Kuala Lumpur, 8 May 2017
Securities Commission Malaysia and World Bank Discuss Greater Role of Islamic Infrastructure Finance
Islamic finance can play a greater role in infrastructure financing via Public Private Partnerships (PPP) to facilitate more sustainable developments, said Securities Commission Malaysia (SC) and World Bank Group at a joint conference held at the SC’s headquarters at Kuala Lumpur today.
Themed “Islamic Finance and Public-Private Partnerships for Infrastructure Development”, the SC-World Bank Group Conference brought together development practitioners, policy makers, regulators, as well as stakeholders involved in Islamic finance and infrastructure to discuss policy, regulatory and institutional interventions that can offer solutions for global infrastructure development needs. According to a World Bank study1, annual global infrastructure investments are estimated in the region of US$2.65 to US$3.7 trillion with Emerging Markets and Developing Economies (EMDE) facing an annual infrastructure investment gap of US$452 billion.
The conference also featured the sharing of Malaysia’s extensive experience in using Islamic financial instruments to support infrastructure development as data shows that 61% of the world’s infrastructure sukuk was issued out of Malaysia2 while the Global Infrastructure Investment Index 2016 ranks Malaysia as the second most attractive destination for infrastructure investment in Asia, and fifth in the world.
“A critical imperative for infrastructure financing is to successfully bridge the gap between the demand for capital and the supply of it. The Securities Commission Malaysia has long recognized the promising potential of the Islamic capital market as an alternative avenue for large-scale long-term fundraising. In this regard, Sukuk, given their asset-based and risk-sharing nature, are particularly apt for infrastructure financing,” said Tan Sri Ranjit Ajit Singh, Chairman of the SC.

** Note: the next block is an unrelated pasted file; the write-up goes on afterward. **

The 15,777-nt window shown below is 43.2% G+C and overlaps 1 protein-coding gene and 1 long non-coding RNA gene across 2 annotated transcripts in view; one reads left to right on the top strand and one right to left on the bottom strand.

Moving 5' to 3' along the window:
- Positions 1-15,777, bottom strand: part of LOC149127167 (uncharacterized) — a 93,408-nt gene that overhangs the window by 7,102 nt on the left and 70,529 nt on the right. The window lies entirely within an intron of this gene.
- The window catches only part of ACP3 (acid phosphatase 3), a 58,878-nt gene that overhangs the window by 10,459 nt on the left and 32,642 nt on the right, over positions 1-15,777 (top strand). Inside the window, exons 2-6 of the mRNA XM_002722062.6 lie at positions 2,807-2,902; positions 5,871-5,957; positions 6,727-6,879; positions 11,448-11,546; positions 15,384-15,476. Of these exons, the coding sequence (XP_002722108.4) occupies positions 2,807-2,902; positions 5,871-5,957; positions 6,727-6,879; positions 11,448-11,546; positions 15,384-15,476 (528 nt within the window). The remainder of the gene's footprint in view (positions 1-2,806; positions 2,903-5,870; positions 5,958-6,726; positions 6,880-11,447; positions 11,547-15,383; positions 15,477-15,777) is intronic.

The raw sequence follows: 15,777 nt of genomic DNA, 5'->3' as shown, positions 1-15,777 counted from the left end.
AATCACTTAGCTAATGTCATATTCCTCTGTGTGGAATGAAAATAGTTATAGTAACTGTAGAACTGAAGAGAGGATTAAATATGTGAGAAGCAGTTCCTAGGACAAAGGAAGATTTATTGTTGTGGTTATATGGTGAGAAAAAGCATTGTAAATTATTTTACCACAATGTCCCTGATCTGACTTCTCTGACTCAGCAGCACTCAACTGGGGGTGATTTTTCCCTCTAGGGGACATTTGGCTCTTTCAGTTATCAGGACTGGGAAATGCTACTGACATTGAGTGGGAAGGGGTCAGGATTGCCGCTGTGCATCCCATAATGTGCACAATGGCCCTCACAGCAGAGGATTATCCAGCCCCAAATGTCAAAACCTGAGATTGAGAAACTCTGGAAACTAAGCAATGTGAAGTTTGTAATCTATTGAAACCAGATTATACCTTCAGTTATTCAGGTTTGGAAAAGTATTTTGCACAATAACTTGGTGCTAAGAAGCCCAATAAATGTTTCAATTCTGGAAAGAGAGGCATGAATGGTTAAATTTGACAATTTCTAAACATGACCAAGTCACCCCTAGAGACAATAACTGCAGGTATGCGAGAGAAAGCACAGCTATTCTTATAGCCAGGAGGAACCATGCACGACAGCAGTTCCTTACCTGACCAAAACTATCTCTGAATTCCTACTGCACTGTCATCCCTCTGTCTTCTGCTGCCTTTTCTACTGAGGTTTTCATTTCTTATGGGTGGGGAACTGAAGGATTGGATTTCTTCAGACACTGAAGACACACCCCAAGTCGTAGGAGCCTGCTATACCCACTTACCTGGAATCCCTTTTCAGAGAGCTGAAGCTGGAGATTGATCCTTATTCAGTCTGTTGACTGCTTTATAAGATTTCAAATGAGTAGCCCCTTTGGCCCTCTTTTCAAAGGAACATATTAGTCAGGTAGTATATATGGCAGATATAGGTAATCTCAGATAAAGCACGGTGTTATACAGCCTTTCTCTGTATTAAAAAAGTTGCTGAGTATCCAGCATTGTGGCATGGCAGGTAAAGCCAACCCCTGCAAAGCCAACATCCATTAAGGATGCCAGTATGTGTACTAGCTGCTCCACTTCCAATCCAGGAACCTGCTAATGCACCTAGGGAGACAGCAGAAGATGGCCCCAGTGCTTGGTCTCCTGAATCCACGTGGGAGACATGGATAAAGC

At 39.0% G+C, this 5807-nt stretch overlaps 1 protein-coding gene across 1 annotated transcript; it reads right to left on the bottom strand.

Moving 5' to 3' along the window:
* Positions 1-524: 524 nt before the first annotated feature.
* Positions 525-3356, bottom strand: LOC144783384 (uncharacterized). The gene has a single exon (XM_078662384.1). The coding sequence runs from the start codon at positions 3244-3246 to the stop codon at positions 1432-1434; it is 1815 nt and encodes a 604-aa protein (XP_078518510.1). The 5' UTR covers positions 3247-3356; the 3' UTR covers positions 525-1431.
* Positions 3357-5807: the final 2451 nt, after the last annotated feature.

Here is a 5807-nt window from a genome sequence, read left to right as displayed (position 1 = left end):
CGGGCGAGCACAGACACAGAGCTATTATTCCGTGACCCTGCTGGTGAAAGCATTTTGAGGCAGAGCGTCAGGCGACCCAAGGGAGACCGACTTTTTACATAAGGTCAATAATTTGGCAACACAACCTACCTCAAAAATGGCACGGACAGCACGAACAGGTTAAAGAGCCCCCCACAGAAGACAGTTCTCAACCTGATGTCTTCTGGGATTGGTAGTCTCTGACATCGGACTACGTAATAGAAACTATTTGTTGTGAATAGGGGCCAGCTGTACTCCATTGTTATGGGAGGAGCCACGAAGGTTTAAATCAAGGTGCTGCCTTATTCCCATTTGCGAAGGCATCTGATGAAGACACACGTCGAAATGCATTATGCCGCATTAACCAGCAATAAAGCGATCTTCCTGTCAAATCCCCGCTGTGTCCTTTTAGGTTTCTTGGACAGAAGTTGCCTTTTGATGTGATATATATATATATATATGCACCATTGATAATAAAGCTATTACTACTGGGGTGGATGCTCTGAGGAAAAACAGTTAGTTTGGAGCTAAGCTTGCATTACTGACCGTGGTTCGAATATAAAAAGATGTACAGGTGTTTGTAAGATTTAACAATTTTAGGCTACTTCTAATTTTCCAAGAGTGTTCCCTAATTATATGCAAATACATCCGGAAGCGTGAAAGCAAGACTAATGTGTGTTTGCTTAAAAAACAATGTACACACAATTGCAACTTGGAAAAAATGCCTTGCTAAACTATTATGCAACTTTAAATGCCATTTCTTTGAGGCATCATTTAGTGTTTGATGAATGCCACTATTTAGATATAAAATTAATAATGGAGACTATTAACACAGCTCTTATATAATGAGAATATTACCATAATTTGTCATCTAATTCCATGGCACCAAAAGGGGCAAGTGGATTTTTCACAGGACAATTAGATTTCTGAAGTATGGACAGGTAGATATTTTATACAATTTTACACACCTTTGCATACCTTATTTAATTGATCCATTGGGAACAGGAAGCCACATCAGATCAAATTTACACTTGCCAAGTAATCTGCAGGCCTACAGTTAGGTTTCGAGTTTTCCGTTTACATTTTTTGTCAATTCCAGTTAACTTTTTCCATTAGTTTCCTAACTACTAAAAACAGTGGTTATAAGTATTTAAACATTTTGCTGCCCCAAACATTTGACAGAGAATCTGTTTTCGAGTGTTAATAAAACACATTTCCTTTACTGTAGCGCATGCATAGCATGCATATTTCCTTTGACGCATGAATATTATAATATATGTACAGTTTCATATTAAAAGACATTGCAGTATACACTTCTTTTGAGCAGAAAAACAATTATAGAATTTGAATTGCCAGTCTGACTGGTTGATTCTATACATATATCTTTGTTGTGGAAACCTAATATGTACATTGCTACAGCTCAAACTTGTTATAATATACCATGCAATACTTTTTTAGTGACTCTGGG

“At the World Bank Group, we strongly believe that Islamic finance has an important role to play in addressing the development challenges facing our client countries. The World Bank Group’s involvement in Islamic finance is directly linked to our objectives of reducing poverty, promoting financial sector development, broadening financial inclusion, and building financial sector stability and resilience in client countries,” said Laurence Carter, Senior Director, Infrastructure, Guarantees and Public-Private Partnerships, World Bank Group.
The one and half day conference is the first collaboration between SC and World Bank Group on a multi-year engagement involving Islamic finance and infrastructure financing. The discussion on day one focused on the key issues in mobilising Islamic finance for infrastructure needs while the second day was a closed-door roundtable of experts to elaborate on technical matters, workable solutions and possible pilot projects.
|[From left to right]: Jose De Luna Martinez, Lead Financial Sector Specialist, World Bank; Abayomi A Alawode, Head of Islamic Finance, World Bank; Laurence W Carter, Senior Director Public Private Partnerships, World Bank; Tan Sri Ranjit Ajit Singh, Chairman, Securities Commission Malaysia; Dato’ Ahmad Fairuz Zainol Abidin, Deputy Chief Executive, Securities Commission Malaysia; Zainal Izlan Zainal Abidin, Managing Director, Development and Islamic Markets, Securities Commission Malaysia; Walid Abdel Wahab, Director, Infrastructure Department, Islamic Development Bank at the Securities Commission Malaysia-World Bank Conference on Islamic Finance and Public-Private Partnership for Infrastructure Development.|
SECURITIES COMMISSION MALAYSIA
WORLD BANK GROUP
1 Infrastructure Investment Demands in EMDEs, World Bank, Sept 2015
2 ISRA (International Shari’ah Research Academy for Islamic Finance) figures covering period 2012 to 3Q2015